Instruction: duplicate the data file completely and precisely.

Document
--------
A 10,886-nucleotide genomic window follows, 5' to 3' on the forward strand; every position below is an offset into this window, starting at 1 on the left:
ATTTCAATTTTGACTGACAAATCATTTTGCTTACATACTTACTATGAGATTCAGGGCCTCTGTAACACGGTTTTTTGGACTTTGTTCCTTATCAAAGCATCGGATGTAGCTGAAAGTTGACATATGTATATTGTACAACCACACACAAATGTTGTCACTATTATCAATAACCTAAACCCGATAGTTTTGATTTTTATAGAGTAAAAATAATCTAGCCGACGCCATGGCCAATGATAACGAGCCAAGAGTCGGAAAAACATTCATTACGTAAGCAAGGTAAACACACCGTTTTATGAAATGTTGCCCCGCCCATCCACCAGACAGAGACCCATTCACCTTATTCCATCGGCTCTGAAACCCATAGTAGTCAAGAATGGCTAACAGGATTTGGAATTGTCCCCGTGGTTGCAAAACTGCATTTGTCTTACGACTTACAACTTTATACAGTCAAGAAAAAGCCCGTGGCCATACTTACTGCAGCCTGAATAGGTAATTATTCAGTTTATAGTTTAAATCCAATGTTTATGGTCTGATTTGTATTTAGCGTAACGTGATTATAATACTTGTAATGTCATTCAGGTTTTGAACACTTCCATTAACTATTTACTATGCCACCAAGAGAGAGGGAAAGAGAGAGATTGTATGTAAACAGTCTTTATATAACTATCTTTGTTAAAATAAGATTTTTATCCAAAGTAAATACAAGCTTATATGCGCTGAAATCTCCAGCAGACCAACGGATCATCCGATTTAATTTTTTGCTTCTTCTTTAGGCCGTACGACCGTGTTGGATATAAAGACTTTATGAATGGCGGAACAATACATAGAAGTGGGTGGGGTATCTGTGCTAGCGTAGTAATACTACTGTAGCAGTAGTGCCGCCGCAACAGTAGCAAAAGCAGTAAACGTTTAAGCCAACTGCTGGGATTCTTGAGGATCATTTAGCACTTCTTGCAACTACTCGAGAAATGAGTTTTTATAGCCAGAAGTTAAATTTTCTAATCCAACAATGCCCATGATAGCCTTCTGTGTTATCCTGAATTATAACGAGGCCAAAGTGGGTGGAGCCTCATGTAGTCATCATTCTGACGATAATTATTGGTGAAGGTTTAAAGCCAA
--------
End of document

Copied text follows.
A 10,886-nucleotide genomic window follows, 5' to 3' on the forward strand; every position below is an offset into this window, starting at 1 on the left:
ATTTCAATTTTGACTGACAAATCATTTTGCTTACATACTTACTATGAGATTCAGGGCCTCTGTAACACGGTTTTTTGGACTTTGTTCCTTATCAAAGCATCGGATGTAGCTGAAAGTTGACATATGTATATTGTACAACCACACACAAATGTTGTCACTATTATCAATAACCTAAACCCGATAGTTTTGATTTTTATAGAGTAAAAATAATCTAGCCGACGCCATGGCCAATGATAACGAGCCAAGAGTCGGAAAAACATTCATTACGTAAGCAAGGTAAACACACCGTTTTATGAAATGTTGCCCCGCCCATCCACCAGACAGAGACCCATTCACCTTATTCCATCGGCTCTGAAACCCATAGTAGTCAAGAATGGCTAACAGGATTTGGAATTGTCCCCGTGGTTGCAAAACTGCATTTGTCTTACGACTTACAACTTTATACAGTCAAGAAAAAGCCCGTGGCCATACTTACTGCAGCCTGAATAGGTAATTATTCAGTTTATAGTTTAAATCCAATGTTTATGGTCTGATTTGTATTTAGCGTAACGTGATTATAATACTTGTAATGTCATTCAGGTTTTGAACACTTCCATTAACTATTTACTATGCCACCAAGAGAGAGGGAAAGAGAGAGATTGTATGTAAACAGTCTTTATATAACTATCTTTGTTAAAATAAGATTTTTATCCAAAGTAAATACAAGCTTATATGCGCTGAAATCTCCAGCAGACCAACGGATCATCCGATTTAATTTTTTGCTTCTTCTTTAGGCCGTACGACCGTGTTGGATATAAAGACTTTATGAATGGCGGAACAATACATAGAAGTGGGTGGGGTATCTGTGCTAGCGTAGTAATACTACTGTAGCAGTAGTGCCGCCGCAACAGTAGCAAAAGCAGTAAACGTTTAAGCCAACTGCTGGGATTCTTGAGGATCATTTAGCACTTCTTGCAACTACTCGAGAAATGAGTTTTTATAGCCAGAAGTTAAATTTTCTAATCCAACAATGCCCATGATAGCCTTCTGTGTTATCCTGAATTATAACGAGGCCAAAGTGGGTGGAGCCTCATGTAGTCATCATTCTGACGATAATTATTGGTGAAGGTTTAAAGCCAA